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When I create a Windows Installer setup project that uses a custom installer class and put a Process.Start(someUri); anywhere in that custom installer class, the call to Process.Start() fails if the setup project property InstallAllUsers is set to true. If I set InstallAllUsers to false, Process.Start() works as I'd expect. When Start() fails, no exceptions are thrown and any code following the call to Start() is still executed, but the uri I specify isn't opened.

I'm not having much luck finding an explanation for this. Can anyone shed some light on why this happens? Thanks!

Edit: I'm growing suspicious this is a Chrome-specific anomaly. Process.Start() works as expected with IE. Since InstallAllUsers implies a machine level installation, I'm now wondering if the fact that Chrome is installed to a user-specific AppData directory is part (or all) of the problem.

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Awww.... my VERY FIRST tumbleweed badge! That's going in the diary tonight.... ;) –  Nick Dec 2 '11 at 17:54

1 Answer 1

http://msdn.microsoft.com/query/dev10.query?appId=Dev10IDEF1&l=EN-US&k=k(SYSTEM.DIAGNOSTICS.PROCESS);k(PROCESS);k(TargetFrameworkMoniker-%22.NETFRAMEWORK%2cVERSION%3dV4.0%22);k(DevLang-CSHARP)&rd=true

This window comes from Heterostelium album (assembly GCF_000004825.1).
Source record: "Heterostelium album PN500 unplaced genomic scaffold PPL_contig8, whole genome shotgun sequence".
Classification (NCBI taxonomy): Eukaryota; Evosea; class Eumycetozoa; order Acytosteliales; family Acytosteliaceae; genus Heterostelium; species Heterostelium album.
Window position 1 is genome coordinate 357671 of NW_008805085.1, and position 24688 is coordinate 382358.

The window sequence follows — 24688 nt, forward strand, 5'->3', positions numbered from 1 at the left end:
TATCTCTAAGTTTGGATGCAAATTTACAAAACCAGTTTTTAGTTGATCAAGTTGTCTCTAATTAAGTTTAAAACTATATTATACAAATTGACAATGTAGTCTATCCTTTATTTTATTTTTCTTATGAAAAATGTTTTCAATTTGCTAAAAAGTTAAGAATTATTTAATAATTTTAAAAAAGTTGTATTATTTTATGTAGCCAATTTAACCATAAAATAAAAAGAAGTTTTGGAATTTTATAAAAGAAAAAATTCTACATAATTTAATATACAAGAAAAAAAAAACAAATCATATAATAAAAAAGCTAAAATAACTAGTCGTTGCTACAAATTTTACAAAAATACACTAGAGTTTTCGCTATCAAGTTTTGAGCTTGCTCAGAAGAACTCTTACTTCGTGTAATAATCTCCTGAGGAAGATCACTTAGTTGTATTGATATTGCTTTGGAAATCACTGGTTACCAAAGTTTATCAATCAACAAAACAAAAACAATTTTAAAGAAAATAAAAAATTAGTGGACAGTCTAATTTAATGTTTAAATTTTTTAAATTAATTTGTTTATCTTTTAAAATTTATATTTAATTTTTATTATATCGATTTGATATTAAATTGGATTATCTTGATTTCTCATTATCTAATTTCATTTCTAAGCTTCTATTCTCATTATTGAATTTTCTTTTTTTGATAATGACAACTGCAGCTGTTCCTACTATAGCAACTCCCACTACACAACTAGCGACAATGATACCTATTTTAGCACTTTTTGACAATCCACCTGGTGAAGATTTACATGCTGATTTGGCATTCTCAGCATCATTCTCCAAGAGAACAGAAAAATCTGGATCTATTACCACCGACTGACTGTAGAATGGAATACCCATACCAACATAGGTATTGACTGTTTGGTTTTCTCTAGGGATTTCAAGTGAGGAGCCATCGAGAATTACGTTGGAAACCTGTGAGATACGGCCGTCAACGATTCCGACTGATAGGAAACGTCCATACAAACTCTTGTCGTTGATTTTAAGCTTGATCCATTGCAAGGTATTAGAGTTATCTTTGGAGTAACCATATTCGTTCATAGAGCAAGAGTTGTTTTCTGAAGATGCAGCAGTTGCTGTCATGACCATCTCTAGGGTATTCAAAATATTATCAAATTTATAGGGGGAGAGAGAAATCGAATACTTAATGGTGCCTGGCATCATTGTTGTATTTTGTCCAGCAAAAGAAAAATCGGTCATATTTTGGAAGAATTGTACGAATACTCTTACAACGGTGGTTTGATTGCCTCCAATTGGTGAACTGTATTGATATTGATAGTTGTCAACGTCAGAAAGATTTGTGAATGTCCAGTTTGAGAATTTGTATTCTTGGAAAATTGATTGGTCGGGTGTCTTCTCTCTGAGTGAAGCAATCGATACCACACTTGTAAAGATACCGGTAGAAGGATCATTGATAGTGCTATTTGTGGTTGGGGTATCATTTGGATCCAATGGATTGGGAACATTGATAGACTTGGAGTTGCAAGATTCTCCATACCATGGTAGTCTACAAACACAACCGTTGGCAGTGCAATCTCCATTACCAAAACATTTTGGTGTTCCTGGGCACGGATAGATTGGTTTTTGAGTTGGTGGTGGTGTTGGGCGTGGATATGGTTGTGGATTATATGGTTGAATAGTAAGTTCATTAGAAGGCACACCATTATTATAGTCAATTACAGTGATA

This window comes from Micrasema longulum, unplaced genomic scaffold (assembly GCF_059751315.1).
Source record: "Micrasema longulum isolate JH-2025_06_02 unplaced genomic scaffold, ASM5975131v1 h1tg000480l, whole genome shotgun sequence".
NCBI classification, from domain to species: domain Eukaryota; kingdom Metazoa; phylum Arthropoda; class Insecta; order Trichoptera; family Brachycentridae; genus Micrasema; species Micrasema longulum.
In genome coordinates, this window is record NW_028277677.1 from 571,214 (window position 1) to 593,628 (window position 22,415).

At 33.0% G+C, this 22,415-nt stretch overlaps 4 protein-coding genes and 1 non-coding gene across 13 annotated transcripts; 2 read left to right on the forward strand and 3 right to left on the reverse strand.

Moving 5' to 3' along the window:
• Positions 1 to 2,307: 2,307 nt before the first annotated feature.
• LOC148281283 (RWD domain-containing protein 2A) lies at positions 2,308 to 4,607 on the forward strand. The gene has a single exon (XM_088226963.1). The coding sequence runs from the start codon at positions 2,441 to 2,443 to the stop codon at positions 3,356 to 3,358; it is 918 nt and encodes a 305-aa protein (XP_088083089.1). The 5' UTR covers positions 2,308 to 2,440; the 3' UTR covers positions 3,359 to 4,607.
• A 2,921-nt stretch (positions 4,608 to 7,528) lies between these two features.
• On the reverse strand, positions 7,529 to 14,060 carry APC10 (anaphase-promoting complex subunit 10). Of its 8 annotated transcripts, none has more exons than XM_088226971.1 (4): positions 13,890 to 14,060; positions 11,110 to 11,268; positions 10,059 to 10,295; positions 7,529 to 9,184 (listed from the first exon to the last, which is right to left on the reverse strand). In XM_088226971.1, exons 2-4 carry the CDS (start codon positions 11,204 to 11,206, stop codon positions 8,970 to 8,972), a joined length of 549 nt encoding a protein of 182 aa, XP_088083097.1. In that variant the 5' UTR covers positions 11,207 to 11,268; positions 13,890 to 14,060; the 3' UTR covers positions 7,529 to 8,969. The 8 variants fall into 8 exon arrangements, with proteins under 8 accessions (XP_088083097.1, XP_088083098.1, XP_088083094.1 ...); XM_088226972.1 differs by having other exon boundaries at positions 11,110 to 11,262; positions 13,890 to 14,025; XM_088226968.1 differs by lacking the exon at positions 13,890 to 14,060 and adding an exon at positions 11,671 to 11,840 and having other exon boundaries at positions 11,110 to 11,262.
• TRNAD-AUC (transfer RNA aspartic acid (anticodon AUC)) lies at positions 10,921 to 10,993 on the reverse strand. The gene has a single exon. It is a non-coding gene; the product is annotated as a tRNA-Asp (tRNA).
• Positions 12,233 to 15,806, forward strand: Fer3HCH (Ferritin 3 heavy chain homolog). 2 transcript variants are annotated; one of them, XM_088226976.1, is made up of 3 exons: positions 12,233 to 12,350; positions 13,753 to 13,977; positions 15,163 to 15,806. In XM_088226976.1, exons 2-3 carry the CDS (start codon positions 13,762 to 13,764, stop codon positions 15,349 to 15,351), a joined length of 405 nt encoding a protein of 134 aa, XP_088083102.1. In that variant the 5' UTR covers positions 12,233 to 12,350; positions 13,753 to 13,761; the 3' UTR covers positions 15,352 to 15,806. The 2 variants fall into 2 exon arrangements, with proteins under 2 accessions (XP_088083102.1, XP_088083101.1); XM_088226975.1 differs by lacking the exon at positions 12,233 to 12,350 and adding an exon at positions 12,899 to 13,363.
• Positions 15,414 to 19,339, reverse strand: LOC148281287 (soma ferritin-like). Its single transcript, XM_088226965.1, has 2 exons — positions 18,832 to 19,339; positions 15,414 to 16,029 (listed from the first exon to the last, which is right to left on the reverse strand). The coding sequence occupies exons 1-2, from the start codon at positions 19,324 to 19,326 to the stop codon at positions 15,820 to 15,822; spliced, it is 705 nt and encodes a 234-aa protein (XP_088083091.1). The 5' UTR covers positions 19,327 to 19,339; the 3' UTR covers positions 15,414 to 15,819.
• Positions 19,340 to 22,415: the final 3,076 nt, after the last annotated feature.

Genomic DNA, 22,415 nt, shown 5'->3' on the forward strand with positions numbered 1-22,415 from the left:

Found the issue. The Example for Process class in help has the following comment:

// url's are not considered documents. They can only be opened

// by passing them as arguments.

This means trying to use the "default browser" causes the problem. The application (IExplorer.exe) needs to be specified for Urls

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Not sure that explains why the problem only exists in installer classes with the InstallAllUsers property set to true...? During normal operation of the program (e.g. not installing/uninstalling) Process.Start("url") works as expected. –  Nick Feb 3 '12 at 16:56
    
It sort of works as expected... if you check the return value of Process.Start(), it will be false for a web page. So if the calling code is checking the return value and not checking what is being executed, it could branch incorrectly. –  Dan Ricker Mar 20 '12 at 19:13
    
Actually, it returns null, not false. –  Nick Mar 21 '12 at 3:35

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